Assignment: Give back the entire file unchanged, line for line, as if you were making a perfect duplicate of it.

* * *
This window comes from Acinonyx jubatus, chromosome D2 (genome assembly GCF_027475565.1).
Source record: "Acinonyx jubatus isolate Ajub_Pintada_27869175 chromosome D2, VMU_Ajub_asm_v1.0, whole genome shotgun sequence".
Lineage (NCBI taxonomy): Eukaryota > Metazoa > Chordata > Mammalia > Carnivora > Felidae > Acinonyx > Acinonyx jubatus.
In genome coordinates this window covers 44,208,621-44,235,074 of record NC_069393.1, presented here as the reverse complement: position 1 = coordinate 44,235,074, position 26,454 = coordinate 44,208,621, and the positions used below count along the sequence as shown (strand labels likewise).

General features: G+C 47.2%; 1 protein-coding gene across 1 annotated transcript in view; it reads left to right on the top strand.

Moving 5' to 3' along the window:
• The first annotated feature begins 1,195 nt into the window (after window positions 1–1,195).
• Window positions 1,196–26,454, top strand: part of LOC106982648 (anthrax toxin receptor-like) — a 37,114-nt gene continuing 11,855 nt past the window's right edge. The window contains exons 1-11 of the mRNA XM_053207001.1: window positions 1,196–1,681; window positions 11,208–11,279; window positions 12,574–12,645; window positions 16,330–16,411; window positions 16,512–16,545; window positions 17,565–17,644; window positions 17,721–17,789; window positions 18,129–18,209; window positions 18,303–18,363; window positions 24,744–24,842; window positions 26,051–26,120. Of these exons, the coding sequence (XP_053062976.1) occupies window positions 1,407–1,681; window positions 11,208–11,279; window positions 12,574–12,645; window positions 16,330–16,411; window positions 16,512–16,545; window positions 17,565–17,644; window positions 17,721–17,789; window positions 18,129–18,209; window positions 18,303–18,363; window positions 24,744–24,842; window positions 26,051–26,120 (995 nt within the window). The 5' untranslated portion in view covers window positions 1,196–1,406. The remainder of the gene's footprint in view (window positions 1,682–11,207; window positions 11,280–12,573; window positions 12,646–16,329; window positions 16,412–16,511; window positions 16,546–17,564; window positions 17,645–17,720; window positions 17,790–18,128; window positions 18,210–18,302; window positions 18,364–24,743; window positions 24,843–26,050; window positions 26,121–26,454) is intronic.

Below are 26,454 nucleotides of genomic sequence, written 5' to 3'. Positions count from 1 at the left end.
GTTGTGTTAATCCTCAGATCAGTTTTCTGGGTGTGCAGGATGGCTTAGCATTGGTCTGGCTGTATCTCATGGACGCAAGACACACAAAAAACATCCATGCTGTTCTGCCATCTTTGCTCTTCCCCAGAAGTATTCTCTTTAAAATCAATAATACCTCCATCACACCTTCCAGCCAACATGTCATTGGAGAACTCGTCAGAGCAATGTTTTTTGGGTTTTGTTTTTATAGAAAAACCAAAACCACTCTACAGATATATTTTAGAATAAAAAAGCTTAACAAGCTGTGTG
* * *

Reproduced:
This window comes from Acinonyx jubatus, chromosome D2 (genome assembly GCF_027475565.1).
Source record: "Acinonyx jubatus isolate Ajub_Pintada_27869175 chromosome D2, VMU_Ajub_asm_v1.0, whole genome shotgun sequence".
Lineage (NCBI taxonomy): Eukaryota > Metazoa > Chordata > Mammalia > Carnivora > Felidae > Acinonyx > Acinonyx jubatus.
In genome coordinates this window covers 44,208,621-44,235,074 of record NC_069393.1, presented here as the reverse complement: position 1 = coordinate 44,235,074, position 26,454 = coordinate 44,208,621, and the positions used below count along the sequence as shown (strand labels likewise).

General features: G+C 47.2%; 1 protein-coding gene across 1 annotated transcript in view; it reads left to right on the top strand.

Moving 5' to 3' along the window:
• The first annotated feature begins 1,195 nt into the window (after window positions 1–1,195).
• Window positions 1,196–26,454, top strand: part of LOC106982648 (anthrax toxin receptor-like) — a 37,114-nt gene continuing 11,855 nt past the window's right edge. The window contains exons 1-11 of the mRNA XM_053207001.1: window positions 1,196–1,681; window positions 11,208–11,279; window positions 12,574–12,645; window positions 16,330–16,411; window positions 16,512–16,545; window positions 17,565–17,644; window positions 17,721–17,789; window positions 18,129–18,209; window positions 18,303–18,363; window positions 24,744–24,842; window positions 26,051–26,120. Of these exons, the coding sequence (XP_053062976.1) occupies window positions 1,407–1,681; window positions 11,208–11,279; window positions 12,574–12,645; window positions 16,330–16,411; window positions 16,512–16,545; window positions 17,565–17,644; window positions 17,721–17,789; window positions 18,129–18,209; window positions 18,303–18,363; window positions 24,744–24,842; window positions 26,051–26,120 (995 nt within the window). The 5' untranslated portion in view covers window positions 1,196–1,406. The remainder of the gene's footprint in view (window positions 1,682–11,207; window positions 11,280–12,573; window positions 12,646–16,329; window positions 16,412–16,511; window positions 16,546–17,564; window positions 17,645–17,720; window positions 17,790–18,128; window positions 18,210–18,302; window positions 18,364–24,743; window positions 24,843–26,050; window positions 26,121–26,454) is intronic.

Below are 26,454 nucleotides of genomic sequence, written 5' to 3'. Positions count from 1 at the left end.
GTTGTGTTAATCCTCAGATCAGTTTTCTGGGTGTGCAGGATGGCTTAGCATTGGTCTGGCTGTATCTCATGGACGCAAGACACACAAAAAACATCCATGCTGTTCTGCCATCTTTGCTCTTCCCCAGAAGTATTCTCTTTAAAATCAATAATACCTCCATCACACCTTCCAGCCAACATGTCATTGGAGAACTCGTCAGAGCAATGTTTTTTGGGTTTTGTTTTTATAGAAAAACCAAAACCACTCTACAGATATATTTTAGAATAAAAAAGCTTAACAAGCTGTGTG